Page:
So, Steven Soderburgh’s retirement seems to be going well, hey!? Since Soderburgh came out of retirement in 2016 with Logan Lucky, the filmmaker has clearly demonstrated that he’s having a lot of fun playing with different forms and formats, with films shot on iPhones to a partnership with Netflix. That latter relationship is what has brought us his take on the case of the Panama Papers, a large document leak in 2015 that revealed a number of financial and attorney-client info for thousands of off-shore accounts, most of which were of questionable legal and moral standing. 

For his take, Soderburgh is clearly looking to the playbook set down by The Big Short in detailing a situation that’s seeped in financial jargon with the use of an all-star cast and direct address to camera, dishing out the weight of the material in as breezy a fashion as possible. Unfortunately for Soderburgh, the whole affair comes across as far too self-satisfied and quite jumbled mess, leading one to come out of the experience even more confused about the situation than you were going in. 

Soderburgh and his screenwriter, Scott Z. Burns, choose to deliver their tale of the Panama Papers through a series of interlocking vignettes, connected by a running commentary from the two partners who run the one Panama City law firm that all the shady dealings throughout the film run through (played by a suave Antonio Banderas, and an annoyingly hammy Gary Oldham). The main drive involves Meryl Streep’s Ellen, your normal sweet Grandmother who begins to investigate a phony insurance company following a tragedy, leading her to touch upon a wider more warped world than she had initially anticipated. 

It is in this thread following the poor put-upon Ellen that the film is most successful at demonstrating the more microscopic effect that the dealings detailed in the papers did have on normal everyday people. Streep is her dependably empathetic self, and her diving down into the rabbit hole of this financial scam does more to detail the wider-reaching effects of the papers than the rest of the sprawling film can hope to achieve. 

Rather than stay with Ellen, Soderburgh and Burns take us through a menagerie of different stories focusing on people both implicitly and explicitly involved in the dealings of off-shore accounts. It allows them to cast the film with a wide net, stretching across the globe and showing just how many different sectors of business had people involved in off-shore tax schemes. But what it gains in scope it loses in relatability, and as that net grows wider, the murkier the picture becomes and the more confounded you are by all the threads. Couple that with a very smug sense that the film is ‘sticking it to the man’ with an almost-theatre based approach to its stylings in the final third, The Laundromat is more likely to leave your head spinning in confusion than it is in a frenzied outrage about the selfish nature and conspiracies of the super-rich.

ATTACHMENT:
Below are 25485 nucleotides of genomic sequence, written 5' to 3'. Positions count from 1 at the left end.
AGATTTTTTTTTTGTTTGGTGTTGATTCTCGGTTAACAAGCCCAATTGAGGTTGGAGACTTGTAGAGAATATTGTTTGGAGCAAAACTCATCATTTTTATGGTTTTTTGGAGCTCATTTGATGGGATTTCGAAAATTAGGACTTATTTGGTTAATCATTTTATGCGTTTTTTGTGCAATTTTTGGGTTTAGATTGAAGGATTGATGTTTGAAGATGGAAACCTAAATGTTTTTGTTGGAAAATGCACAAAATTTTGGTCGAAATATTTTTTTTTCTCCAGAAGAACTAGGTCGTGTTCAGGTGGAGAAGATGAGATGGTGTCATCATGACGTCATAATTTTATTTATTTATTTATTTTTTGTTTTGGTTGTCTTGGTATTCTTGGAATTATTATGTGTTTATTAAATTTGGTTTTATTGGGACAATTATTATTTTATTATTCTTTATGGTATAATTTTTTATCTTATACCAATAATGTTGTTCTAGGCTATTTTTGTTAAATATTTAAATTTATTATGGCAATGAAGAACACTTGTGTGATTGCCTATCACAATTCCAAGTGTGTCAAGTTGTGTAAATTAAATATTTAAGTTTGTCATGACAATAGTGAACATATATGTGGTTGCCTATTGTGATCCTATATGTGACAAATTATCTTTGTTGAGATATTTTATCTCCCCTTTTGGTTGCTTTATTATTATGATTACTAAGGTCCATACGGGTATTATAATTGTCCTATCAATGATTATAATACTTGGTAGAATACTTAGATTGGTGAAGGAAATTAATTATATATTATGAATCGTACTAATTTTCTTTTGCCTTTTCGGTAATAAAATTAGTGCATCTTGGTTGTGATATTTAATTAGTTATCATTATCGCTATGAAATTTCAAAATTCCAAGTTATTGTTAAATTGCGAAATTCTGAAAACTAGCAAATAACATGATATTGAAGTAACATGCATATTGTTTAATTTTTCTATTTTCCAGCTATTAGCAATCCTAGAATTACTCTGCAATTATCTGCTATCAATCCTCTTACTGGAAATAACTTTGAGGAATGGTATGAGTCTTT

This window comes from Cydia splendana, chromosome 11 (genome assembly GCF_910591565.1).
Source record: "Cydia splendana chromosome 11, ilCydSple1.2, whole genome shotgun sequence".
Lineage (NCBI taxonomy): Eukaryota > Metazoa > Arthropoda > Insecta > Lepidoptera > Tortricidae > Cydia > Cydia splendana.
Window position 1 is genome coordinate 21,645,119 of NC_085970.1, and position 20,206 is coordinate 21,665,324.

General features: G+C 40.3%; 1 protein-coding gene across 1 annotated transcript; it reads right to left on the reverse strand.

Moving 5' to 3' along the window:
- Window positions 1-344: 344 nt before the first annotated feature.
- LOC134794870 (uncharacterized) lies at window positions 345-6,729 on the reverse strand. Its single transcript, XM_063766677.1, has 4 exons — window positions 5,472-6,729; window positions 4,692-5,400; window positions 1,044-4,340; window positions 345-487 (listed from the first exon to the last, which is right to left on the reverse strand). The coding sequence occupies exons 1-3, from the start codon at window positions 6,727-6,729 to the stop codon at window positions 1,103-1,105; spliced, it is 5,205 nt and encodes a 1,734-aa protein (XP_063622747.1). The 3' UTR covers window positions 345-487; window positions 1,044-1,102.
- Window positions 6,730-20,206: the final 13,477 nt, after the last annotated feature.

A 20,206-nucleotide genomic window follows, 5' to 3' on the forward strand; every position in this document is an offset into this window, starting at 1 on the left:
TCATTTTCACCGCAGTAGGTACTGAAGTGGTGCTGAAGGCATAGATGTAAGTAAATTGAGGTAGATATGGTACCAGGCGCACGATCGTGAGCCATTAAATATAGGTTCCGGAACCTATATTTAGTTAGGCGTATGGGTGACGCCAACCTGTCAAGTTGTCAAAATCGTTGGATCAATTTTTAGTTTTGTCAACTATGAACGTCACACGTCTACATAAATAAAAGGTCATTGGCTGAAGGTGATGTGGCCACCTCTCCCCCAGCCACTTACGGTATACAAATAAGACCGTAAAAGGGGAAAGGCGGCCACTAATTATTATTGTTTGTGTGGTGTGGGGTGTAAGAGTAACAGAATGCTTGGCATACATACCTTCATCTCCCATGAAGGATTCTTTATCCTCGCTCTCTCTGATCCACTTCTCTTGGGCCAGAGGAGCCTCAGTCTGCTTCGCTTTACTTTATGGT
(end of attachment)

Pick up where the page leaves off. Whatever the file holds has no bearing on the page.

The fact that you’re not left in a state of outrage is quite a failing of a film that should inspire just that. The Big Short, while equally self-satisfied, at least managed to drive home its point with an approach that knew when to take things seriously and allow the weight of the situation to drive itself home. The Laundromat plays things too large when they should go small, too playful when they should be sombre, and makes some very questionable stylistic decisions along the way. It feels like Soderburgh has blown up a balloon and has let go before he has had a chance to tie it off, leading him to run around the room frantically as that balloon zips across the room, with no real sense of direction. It’s different and may work for some, but ultimately The Laundromat drops the ball as a piece of cinema that strives to make a complicated situation feel tangible, devastating and perhaps most importantly, human. 

Dir: Steven Soderburgh

Scr: Scott Z. Burns 

Cast: Meryl Streep, Antonio Banderas, Gary Oldman, Jeffrey Wright, David Schwimmer, Sharon Stone, Robert Patrick and Matthias Schoenaerts

Prd: Scott Z. Burns, Lawrence Grey, Gregory Jacobs, Steven Soderburgh and Michael Sugar

DOP: Peter Andrews 

Music: David Holmes

Country: United States

Year: 2019

Runtime: 95 minutes

The Laundromat is in select cinemas now and on Netflix from 18th October.